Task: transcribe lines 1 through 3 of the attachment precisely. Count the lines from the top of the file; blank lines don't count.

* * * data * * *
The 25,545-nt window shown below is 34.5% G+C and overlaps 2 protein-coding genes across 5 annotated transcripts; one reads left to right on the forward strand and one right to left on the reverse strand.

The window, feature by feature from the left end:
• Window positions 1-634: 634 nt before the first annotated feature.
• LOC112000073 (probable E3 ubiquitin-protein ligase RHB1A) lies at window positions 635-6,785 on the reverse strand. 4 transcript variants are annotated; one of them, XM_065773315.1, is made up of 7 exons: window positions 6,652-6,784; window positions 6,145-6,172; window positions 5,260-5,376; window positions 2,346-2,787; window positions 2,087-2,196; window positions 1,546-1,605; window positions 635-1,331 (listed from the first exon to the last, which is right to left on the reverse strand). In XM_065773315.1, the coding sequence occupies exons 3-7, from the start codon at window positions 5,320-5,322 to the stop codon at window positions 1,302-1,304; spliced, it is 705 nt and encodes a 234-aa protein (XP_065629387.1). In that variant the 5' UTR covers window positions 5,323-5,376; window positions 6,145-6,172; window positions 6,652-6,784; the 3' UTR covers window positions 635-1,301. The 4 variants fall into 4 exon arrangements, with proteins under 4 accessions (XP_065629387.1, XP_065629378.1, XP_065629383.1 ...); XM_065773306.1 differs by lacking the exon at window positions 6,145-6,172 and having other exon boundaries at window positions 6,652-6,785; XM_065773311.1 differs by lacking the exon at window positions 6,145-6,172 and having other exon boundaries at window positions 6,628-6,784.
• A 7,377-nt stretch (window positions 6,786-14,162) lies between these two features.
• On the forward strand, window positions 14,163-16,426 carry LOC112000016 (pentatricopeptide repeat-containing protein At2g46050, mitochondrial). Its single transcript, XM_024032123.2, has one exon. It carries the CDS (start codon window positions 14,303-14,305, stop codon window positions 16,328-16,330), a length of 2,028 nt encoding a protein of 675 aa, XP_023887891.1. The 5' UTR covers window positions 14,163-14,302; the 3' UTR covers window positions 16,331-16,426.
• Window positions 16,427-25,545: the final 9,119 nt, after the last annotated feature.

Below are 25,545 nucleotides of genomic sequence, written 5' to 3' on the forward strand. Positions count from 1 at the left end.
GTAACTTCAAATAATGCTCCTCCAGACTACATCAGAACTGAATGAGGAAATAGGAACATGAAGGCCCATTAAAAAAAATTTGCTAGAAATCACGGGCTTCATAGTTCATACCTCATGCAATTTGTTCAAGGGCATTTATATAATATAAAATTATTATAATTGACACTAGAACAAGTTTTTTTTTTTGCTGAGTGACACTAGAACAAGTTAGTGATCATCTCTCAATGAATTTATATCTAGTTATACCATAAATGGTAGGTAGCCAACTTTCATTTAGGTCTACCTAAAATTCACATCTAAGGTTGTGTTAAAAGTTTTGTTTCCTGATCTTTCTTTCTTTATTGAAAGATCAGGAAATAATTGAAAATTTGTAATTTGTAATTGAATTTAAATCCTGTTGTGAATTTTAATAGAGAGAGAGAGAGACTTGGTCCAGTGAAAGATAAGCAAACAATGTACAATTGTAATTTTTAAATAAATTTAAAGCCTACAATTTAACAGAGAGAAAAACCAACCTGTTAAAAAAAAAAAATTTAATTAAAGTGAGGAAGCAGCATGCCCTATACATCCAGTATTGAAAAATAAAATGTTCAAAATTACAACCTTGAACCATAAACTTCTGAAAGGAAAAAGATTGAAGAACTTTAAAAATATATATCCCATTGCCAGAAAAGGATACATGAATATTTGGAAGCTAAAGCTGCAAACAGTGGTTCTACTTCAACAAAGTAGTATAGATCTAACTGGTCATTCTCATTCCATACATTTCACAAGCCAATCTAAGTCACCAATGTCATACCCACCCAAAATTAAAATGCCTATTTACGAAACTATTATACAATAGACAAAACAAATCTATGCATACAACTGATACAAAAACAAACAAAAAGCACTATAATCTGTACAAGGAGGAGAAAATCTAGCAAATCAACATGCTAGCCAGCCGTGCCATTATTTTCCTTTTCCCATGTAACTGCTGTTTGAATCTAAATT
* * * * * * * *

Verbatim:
The 25,545-nt window shown below is 34.5% G+C and overlaps 2 protein-coding genes across 5 annotated transcripts; one reads left to right on the forward strand and one right to left on the reverse strand.

The window, feature by feature from the left end:
• Window positions 1-634: 634 nt before the first annotated feature.